November 25, 2013
The escalating use of armed drones by the U.S. is a cautionary tale and Canada should take a different path, prominent journalist and human rights advocate Farea Al-Muslimi from Yemen will tell an Ottawa audience at a public forum on Monday night. Al-Muslimi will also speak at a press conference Monday afternoon.
PRESS CONFERENCE: Featuring Farea Al-Muslimi, Canadian Peace Alliance co-chair Christine Jones, and Roch Tassé, National Coordinator of the International Civil Liberties Monitoring Group. The press conference will take place at 1pm, Monday, November 25 in the Charles-Lynch Room, 130-S, at Centre Block on Parliament Hill.
PUBLIC FORUM: Featuring Farea Al-Muslimi, a Yemeni activist who delivered a powerful testimony in a U.S. Congressional hearing on American drone strikes in Yemen and basically made Obama admit to the use of drones.
“If the objective is to reduce terrorism in the region, drone policy is having the opposite effect,” says Al-Muslimi. “I look forward to the opportunity to speak with an Ottawa audience so I can stress the importance of Canada not going down this path.”
Other special guests at the public forum include Alex Neve (Secretary General of Amnesty International Canada) and John Packer, via livestreaming (Constitutions and Process Design Expert, Policy and Mediation Division, Department of Political Affairs, United Nations. He is currently advising the political transition in Yemen), followed by a Q and A session. The evening will be facilitated by Anne Dagenais Guertin (Coordinator, Research and Communications – International Civil Liberties Monitoring Group) and Christine Jones (Co-chair of the Canadian Peace Alliance).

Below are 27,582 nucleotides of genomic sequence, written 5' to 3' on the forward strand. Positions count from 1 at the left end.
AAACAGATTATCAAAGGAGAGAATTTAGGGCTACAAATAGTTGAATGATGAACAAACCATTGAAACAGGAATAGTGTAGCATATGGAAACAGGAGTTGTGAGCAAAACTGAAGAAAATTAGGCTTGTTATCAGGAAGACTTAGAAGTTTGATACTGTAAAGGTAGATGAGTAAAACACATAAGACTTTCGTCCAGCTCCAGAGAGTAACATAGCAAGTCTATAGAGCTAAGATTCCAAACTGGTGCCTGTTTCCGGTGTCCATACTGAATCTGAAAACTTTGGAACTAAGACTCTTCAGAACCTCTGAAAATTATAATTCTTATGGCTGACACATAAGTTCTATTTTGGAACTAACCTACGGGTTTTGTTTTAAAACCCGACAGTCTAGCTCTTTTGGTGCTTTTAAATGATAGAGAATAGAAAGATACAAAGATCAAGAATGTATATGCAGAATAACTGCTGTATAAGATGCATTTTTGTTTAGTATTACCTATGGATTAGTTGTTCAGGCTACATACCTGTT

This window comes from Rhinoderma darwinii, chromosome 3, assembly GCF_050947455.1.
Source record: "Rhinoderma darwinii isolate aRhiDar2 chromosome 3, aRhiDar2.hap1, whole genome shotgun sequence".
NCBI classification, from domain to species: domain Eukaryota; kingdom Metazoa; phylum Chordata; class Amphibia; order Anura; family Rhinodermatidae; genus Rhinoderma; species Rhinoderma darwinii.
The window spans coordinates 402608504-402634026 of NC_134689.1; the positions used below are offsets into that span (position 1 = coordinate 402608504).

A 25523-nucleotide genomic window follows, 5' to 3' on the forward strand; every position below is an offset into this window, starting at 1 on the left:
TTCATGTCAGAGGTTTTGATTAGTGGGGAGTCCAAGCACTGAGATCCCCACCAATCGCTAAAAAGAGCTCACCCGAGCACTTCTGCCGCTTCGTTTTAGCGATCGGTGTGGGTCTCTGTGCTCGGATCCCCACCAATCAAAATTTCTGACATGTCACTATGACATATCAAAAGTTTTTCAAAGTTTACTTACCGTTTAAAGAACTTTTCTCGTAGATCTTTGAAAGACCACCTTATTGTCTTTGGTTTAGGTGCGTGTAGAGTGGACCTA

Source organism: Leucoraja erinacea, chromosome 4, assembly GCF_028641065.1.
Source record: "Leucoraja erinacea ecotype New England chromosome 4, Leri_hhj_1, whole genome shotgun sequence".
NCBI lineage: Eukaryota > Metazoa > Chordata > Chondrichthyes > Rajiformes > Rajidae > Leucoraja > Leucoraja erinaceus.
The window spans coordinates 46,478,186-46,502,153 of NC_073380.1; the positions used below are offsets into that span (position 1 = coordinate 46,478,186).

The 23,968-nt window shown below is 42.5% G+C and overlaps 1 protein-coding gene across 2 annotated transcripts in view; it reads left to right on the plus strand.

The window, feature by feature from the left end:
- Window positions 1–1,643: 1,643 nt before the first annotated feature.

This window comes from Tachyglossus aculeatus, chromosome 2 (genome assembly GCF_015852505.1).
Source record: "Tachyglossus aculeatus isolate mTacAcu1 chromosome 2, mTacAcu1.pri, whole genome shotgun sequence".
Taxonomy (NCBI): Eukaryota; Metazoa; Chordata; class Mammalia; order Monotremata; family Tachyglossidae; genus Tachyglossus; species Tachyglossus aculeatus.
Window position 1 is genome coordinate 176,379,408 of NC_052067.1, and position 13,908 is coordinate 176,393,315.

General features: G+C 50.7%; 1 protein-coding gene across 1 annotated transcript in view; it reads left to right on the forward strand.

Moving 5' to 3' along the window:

WHEN: 7:00 PM – 9:00 PM, Monday, November 25
WHERE: DMS 12102 in the Desmarais building, 55 Laurier Avenue East, University of Ottawa.
WHO: Hosted by the Ottawa Peace Assembly (OPA) and the International Civil Liberties Monitoring Group (ICLMG). Co-sponsored by the University of Ottawa Human Rights Research and Education Centre (HRREC), the Institute of Interdisciplinary Studies (Human Rights) at Carleton University, and NOWAR-PAIX.
Bio of Farea Al-Muslimi
The son of a farmer in a poverty-stricken area of Yemen called Wessab, Farea Al-Muslimi has become one of the most prominent youth activists, human rights advocates and writers in his country.
His name quickly spread through international media outlets when the 23-year-old delivered powerful testimony in a congressional hearing on American drone strikes on Yemen, earlier this year. Al-Muslimi spoke about drone attacks that targeted his village and others.
He has co-founded and chaired several youth initiatives in Yemen and has written for The National, Foreign Policy Al-Monitor, Assafir and Executive Magazine.